But in May of that same year, she suffered from a stroke, and had a long, hard recovery. She wasn't able to do any of the fun hostessing duties anymore, and Taft no longer had her help with decision-making. And since she was the power behind the throne, as you say, his next election--


--did not go well:


The good news, though, is that guess who eventually became Chief Justice of the Supreme Court?!?

YAY for Taft!

And here's a fun fact that illustrates term limits: Washington established the first Supreme Court. We know that from Washington to Trump (sigh), there have been 45 presidents of the United States. Want to guess how many Chief Justices of the Supreme Court there have been in that exact same time?

Seventeen. It's a lifetime appointment.

So even though we knew nothing about this site before we got there, and the kids weren't super enthused about going, we found it to be a fascinating house--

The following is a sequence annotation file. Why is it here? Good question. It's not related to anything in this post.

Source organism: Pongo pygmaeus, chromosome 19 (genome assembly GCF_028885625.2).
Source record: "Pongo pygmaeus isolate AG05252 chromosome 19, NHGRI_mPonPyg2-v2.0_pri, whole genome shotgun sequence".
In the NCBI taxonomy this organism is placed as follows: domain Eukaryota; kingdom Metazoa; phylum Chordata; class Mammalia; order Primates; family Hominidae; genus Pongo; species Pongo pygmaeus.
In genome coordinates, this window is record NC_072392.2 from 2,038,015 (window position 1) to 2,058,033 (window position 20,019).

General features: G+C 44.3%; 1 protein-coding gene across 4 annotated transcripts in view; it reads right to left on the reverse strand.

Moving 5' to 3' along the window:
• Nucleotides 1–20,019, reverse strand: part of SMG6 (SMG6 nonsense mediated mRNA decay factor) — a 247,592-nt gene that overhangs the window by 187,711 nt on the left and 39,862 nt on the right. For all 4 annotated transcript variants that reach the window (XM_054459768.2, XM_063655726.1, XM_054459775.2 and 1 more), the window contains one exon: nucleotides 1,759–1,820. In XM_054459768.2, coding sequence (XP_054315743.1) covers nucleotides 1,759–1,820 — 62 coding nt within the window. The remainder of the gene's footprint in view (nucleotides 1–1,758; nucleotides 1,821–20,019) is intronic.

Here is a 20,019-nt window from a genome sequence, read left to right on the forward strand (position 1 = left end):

--and a fascinating man:


After becoming the William Howard Taft National Historic Site's newest Junior Rangers, there was only one single thing that the kids wanted to do before going back home to see their much-missed pets: 

Just last night, we watched Goosbumps for Family Movie Night and ate some of the international treats we bought there: sweet basil potato chips from Thailand, cappuccino cream-filled cookies from Italy, dinosaur-shaped corn puffs also from Thailand (that country has great snacks!), Jammie Dodgers from Great Britain, and lemon cookies from Canada!

We're saving the horror-themed sodas from the US for another night.

Tuesday, October 17, 2017

The Newest Junior Rangers of the Dayton Aviation Heritage National Historical Park

Following along on our fall break field trip to Ohio?

We spent the first day at the Girl Scout National Convention in Columbus.
We spent the second day touring Native American mounds near Chillicothe.